2006 Pedestrian Fatality Numbers from DOT

DOT’s press office sends along the 2006 pedestrian fatality numbers for New York City along with a couple other years for context. The official count for 2006 is up from 2005 but a bit lower than Transportation Alternatives’ number:

 Year        Fatalities

1994     —       223
2005     —       156
2006     —       166

  • Bikes, not cars

    I get a 6.4% increase….not good. So I guess this isn’t just in our imaginations

  • Ken

    And what about pedestrian injury data for ’06? Has DOT released that as well? If not, why not?

  • Amy

    Keep in mind that the number of fatalities reported by DOT does not include pedestrians that pass away later from trauma associated with a motor vehicle crash. Counting death certificates is really the only way to get the actual number of pedestrian and bicyclists fatalities.

  • If the driver had been on foot and hit another pedestrian with a blunt object he/she would be charged with manslaughter!
    A car is a blunt object and a hummer is an army vehicle.
    When will the drivers who run into pedestrians will be treated like every other criminal? Chicago is doing it, why not New York?

  • “If the driver had been on foot and hit another pedestrian with a blunt object he/she would be charged with manslaughter!”

    Surely it’s more complicated than that. Let’s not sound like raving lunatics, now. To hit someone with a hammer requires either a really careless person getting in the way of your construction efforts, or a specific intent to harm by aiming your hammer at someone.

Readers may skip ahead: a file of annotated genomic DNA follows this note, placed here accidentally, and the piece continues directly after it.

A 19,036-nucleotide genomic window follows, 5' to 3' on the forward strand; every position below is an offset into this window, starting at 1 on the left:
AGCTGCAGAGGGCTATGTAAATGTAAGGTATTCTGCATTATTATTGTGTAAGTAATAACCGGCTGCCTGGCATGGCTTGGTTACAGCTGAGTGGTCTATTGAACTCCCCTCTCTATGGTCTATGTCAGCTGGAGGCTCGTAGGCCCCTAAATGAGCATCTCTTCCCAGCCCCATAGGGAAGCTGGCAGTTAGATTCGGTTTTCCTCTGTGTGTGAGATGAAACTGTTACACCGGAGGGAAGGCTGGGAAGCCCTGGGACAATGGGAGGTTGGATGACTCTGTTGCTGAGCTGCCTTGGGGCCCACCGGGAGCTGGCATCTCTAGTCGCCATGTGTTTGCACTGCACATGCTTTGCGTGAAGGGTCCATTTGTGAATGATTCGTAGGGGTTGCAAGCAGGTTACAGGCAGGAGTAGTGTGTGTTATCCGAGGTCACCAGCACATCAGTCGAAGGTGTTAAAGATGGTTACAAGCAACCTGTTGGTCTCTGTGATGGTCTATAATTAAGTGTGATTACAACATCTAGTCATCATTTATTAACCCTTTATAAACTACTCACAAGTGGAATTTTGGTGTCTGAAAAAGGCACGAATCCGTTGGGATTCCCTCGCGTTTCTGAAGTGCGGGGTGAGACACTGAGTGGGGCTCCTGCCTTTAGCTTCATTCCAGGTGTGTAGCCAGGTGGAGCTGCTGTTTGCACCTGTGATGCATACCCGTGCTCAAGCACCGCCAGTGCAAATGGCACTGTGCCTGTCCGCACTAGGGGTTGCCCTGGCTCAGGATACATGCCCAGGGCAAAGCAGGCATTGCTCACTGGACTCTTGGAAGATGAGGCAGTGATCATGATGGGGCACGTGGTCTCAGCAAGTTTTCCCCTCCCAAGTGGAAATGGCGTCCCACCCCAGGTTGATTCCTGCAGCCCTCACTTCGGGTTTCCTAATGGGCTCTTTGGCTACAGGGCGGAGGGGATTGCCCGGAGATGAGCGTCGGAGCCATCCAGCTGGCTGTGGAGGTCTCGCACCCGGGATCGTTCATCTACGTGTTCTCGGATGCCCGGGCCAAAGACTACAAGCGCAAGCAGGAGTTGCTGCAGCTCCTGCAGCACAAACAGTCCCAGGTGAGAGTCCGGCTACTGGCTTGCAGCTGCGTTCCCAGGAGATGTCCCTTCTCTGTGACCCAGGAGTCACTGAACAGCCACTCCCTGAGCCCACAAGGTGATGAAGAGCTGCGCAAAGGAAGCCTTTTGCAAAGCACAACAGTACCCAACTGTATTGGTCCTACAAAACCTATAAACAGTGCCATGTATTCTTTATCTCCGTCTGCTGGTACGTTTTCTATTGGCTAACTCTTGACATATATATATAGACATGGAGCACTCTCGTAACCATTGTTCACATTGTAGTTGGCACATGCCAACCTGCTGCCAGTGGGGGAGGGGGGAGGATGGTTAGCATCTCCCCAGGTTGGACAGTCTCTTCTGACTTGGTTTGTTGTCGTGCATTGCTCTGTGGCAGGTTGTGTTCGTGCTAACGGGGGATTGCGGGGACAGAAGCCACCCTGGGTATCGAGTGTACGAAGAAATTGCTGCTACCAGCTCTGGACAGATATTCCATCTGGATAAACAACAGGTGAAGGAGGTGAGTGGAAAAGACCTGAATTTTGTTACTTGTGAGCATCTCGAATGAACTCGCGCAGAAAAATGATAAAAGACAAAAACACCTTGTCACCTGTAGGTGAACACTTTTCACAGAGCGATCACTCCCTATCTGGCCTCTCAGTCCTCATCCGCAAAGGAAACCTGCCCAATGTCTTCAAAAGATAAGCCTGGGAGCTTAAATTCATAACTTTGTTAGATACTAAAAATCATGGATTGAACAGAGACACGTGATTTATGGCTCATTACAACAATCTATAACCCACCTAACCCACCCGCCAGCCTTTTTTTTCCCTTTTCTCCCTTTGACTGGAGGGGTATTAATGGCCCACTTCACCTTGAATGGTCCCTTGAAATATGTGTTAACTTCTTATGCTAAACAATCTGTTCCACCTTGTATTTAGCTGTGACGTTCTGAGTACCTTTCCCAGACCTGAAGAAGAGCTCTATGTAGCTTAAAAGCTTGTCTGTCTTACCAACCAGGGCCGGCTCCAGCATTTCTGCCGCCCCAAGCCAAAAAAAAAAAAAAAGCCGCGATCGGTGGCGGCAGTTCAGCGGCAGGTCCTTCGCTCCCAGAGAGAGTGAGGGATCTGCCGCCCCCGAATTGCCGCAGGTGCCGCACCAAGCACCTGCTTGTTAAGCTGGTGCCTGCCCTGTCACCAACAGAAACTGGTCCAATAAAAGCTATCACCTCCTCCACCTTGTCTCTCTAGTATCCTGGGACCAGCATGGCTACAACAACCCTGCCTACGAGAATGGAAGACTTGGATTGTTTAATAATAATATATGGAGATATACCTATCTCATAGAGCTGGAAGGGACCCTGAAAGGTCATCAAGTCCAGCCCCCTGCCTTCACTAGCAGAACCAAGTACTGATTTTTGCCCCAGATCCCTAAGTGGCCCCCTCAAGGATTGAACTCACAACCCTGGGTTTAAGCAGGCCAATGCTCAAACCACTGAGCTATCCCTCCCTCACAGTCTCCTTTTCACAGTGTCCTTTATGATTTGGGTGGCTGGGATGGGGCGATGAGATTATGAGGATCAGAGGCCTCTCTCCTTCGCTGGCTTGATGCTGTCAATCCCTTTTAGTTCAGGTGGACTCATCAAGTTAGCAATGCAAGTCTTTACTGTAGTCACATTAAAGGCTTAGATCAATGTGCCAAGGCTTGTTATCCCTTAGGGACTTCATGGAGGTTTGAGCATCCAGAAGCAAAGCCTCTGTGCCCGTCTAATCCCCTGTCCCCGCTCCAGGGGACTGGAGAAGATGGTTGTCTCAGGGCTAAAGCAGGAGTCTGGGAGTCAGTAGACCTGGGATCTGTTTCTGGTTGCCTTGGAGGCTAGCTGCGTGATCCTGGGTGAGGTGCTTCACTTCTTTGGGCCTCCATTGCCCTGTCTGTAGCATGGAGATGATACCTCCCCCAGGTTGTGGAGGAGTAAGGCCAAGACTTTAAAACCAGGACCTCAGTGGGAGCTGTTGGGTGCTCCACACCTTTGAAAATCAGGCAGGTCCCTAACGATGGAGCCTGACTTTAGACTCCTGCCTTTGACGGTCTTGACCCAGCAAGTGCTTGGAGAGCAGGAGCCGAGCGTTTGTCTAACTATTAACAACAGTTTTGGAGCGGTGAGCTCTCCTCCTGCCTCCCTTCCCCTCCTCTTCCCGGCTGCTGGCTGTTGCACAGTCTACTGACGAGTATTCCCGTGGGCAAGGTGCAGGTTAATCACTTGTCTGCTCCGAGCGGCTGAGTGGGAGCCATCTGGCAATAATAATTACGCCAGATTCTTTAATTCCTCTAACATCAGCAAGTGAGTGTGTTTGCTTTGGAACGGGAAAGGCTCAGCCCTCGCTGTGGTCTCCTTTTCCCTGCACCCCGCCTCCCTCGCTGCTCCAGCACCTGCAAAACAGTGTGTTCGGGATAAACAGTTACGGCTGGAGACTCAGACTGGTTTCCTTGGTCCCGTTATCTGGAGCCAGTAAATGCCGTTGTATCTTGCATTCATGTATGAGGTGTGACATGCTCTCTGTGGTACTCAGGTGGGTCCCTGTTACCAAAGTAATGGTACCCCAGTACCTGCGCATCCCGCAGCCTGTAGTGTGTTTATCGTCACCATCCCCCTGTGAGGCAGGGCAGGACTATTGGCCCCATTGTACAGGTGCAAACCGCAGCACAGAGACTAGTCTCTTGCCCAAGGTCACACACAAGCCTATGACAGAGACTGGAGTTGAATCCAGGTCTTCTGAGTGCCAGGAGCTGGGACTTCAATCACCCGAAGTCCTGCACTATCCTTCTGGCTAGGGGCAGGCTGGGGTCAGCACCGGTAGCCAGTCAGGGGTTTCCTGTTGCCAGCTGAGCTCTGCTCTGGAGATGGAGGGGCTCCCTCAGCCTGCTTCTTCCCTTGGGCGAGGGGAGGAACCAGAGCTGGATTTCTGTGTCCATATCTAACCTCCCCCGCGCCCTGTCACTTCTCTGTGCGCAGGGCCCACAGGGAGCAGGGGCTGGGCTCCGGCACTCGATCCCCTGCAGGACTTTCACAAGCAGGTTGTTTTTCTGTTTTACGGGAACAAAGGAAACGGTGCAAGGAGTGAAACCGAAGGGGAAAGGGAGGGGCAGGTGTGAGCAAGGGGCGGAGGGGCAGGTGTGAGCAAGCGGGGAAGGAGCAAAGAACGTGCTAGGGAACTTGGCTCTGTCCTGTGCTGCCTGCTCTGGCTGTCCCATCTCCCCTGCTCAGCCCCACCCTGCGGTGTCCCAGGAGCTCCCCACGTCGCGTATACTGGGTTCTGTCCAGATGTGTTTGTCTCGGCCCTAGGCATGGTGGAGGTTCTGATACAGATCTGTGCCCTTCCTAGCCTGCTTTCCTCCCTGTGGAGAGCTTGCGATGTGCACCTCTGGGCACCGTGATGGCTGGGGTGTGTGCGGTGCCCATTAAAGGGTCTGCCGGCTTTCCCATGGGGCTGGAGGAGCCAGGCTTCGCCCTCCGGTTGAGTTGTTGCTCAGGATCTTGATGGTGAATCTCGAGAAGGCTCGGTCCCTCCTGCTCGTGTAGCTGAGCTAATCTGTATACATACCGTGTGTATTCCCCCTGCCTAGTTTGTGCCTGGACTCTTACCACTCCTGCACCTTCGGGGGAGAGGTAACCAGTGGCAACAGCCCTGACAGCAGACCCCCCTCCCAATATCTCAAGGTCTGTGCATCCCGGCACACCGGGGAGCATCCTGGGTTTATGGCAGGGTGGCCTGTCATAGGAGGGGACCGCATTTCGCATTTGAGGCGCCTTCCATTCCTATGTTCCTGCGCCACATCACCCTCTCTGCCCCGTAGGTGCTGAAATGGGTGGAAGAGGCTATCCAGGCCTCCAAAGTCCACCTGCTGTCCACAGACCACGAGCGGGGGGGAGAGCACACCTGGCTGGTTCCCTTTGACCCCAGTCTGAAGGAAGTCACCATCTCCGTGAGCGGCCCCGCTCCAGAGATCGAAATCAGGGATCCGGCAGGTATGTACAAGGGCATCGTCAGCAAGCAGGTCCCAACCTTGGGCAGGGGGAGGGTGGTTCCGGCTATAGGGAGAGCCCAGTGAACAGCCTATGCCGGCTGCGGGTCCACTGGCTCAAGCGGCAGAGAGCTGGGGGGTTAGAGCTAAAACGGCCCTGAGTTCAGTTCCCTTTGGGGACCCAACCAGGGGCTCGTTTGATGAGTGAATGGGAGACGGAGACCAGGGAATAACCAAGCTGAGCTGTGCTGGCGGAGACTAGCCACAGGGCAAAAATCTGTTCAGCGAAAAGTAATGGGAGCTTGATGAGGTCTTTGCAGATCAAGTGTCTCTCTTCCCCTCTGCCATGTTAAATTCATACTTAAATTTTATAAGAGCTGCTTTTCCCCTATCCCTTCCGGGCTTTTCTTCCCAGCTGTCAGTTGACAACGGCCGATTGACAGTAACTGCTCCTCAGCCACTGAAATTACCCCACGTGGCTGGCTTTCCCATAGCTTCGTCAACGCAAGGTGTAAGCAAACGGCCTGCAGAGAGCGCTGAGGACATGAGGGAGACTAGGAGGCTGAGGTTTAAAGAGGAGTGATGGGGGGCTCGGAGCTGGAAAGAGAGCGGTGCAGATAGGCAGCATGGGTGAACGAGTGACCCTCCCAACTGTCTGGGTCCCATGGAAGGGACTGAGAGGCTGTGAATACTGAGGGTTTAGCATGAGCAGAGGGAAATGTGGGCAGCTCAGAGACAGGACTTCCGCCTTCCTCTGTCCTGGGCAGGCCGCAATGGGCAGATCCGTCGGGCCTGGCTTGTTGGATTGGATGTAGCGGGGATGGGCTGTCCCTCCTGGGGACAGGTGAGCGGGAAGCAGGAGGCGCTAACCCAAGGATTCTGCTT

Now, taking the construction analogy, it could also mean poor protections. Consider the scaffolding that goes up around buildings, to protect pedestrians from falling tools and other such dangers which stem from a legitimate activity (construction).

    In the same way, if someone is using a car to get from point A to point B (a legitimate activity), accidents, “dropped tools,” are bound to happen. As long as humans are involved, it will happen. I know some protest the term “accident” but until someone comes up with a more accurate term, it’s the best one we have to describe “bad things that happen due to human error.” I’d say a careless construction worker dropping a tool is pretty much the same as a careless driver hitting a pedestrian, though perhaps with less adverse consequences in the former case.

    What matters is if there are appropriate protections in place. It looks, from the data, as if there are not.

    That’s what needs to be fixed. Both by reducing car use, regulating drivers more (speed limits, etc.), and better street design for behavior modification and actual physical protection.

  • XYZ


    You are incorrect.


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